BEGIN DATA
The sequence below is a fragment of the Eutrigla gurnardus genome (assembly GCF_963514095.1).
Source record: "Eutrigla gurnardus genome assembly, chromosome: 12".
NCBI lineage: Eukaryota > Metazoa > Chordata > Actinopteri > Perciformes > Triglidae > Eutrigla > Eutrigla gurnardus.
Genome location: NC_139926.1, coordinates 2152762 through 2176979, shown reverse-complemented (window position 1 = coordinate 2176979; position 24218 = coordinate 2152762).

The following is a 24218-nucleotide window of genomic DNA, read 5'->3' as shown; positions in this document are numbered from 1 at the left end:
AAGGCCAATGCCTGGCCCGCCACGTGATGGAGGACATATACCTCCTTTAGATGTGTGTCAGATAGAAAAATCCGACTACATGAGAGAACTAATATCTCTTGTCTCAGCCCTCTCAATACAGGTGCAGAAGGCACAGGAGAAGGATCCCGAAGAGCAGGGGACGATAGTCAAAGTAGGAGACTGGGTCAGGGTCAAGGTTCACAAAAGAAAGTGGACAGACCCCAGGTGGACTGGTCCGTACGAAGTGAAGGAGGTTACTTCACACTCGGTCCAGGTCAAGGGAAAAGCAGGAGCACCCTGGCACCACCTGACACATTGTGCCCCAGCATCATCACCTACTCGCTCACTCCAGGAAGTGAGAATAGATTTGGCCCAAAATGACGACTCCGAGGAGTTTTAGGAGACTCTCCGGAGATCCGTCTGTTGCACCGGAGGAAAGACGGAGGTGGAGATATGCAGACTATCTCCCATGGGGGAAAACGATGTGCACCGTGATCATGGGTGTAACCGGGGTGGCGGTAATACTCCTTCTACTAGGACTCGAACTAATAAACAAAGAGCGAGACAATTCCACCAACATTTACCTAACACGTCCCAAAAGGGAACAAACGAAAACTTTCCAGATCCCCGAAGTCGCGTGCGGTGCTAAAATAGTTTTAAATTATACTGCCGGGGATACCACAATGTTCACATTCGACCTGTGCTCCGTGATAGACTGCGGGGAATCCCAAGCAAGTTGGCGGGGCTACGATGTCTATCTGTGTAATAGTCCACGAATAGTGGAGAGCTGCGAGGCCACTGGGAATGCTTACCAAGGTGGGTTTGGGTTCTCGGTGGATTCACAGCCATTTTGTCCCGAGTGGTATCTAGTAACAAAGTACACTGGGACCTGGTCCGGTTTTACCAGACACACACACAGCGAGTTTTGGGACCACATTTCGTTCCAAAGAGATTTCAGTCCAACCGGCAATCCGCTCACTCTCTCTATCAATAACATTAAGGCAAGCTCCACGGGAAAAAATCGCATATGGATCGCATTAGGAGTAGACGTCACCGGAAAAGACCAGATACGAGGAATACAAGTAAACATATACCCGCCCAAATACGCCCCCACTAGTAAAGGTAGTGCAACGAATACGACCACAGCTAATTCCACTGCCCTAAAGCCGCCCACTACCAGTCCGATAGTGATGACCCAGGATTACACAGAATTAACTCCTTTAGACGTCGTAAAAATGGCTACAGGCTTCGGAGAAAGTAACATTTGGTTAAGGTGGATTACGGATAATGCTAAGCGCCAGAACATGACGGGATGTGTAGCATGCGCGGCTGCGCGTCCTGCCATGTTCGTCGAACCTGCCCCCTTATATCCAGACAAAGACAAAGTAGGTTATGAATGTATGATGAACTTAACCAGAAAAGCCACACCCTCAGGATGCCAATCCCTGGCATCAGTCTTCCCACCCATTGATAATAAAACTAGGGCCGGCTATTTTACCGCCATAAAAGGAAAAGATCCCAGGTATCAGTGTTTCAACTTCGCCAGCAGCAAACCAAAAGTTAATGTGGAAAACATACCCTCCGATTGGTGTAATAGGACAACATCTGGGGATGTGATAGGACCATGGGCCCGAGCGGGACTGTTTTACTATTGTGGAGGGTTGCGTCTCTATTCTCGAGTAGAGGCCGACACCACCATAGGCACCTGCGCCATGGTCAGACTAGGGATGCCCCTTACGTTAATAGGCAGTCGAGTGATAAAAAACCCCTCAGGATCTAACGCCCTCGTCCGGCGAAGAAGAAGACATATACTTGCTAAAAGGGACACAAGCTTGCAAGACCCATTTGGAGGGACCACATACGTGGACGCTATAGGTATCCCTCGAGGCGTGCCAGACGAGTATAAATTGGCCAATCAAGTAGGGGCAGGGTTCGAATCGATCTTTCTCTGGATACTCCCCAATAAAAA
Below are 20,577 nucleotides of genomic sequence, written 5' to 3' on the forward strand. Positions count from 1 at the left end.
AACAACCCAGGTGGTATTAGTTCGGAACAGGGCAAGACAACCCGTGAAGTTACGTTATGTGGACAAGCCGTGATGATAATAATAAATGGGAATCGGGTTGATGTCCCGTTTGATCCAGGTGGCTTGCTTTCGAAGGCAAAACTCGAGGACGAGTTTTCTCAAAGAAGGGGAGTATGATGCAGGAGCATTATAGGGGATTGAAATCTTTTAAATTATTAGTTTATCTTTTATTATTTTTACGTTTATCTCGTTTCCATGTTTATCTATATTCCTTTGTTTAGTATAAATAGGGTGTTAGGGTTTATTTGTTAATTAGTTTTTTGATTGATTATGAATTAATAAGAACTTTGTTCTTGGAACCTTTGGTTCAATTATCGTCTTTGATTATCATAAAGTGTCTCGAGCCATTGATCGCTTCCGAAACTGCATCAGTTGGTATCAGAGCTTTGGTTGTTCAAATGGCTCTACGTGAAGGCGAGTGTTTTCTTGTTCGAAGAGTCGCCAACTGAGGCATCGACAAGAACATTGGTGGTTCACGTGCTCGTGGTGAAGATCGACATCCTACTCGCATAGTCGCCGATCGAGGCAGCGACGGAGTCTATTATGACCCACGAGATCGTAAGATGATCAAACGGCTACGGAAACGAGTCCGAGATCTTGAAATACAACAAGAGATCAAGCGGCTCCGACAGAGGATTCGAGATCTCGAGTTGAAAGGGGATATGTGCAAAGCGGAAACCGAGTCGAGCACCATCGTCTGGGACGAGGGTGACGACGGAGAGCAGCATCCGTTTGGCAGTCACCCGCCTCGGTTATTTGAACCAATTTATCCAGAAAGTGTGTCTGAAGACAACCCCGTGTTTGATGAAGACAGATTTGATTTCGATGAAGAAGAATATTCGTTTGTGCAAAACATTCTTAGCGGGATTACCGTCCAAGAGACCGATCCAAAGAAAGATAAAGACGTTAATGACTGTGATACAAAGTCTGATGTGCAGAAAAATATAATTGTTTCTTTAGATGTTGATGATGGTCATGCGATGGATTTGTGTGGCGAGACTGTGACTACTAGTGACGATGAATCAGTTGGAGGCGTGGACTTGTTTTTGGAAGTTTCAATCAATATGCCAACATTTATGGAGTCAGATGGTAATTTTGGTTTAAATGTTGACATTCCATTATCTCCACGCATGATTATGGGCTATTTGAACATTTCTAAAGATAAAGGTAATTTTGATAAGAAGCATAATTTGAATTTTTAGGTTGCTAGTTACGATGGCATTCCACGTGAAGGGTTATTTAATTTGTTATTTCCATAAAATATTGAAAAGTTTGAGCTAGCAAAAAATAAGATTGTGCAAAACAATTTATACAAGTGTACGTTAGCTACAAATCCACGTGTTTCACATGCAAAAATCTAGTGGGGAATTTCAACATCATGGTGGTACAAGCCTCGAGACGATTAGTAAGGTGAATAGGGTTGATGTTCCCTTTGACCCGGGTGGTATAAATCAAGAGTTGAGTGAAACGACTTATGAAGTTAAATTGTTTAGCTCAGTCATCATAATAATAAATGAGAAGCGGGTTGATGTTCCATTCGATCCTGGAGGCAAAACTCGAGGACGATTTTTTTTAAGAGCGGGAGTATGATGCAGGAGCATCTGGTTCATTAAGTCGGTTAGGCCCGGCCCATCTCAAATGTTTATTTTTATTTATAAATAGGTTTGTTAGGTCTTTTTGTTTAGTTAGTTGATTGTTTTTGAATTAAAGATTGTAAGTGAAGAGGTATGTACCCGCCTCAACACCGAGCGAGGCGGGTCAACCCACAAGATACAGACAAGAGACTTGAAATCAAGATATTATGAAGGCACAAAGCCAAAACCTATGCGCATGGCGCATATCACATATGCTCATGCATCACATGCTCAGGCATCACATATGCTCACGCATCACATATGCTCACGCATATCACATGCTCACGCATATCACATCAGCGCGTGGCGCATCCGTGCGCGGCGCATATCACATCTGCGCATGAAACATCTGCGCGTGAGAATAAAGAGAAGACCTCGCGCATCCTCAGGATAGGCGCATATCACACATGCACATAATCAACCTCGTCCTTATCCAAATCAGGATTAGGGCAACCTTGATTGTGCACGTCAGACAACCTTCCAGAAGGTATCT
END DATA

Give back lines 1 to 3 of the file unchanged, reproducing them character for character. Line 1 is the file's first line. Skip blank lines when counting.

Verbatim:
The sequence below is a fragment of the Eutrigla gurnardus genome (assembly GCF_963514095.1).
Source record: "Eutrigla gurnardus genome assembly, chromosome: 12".
NCBI lineage: Eukaryota > Metazoa > Chordata > Actinopteri > Perciformes > Triglidae > Eutrigla > Eutrigla gurnardus.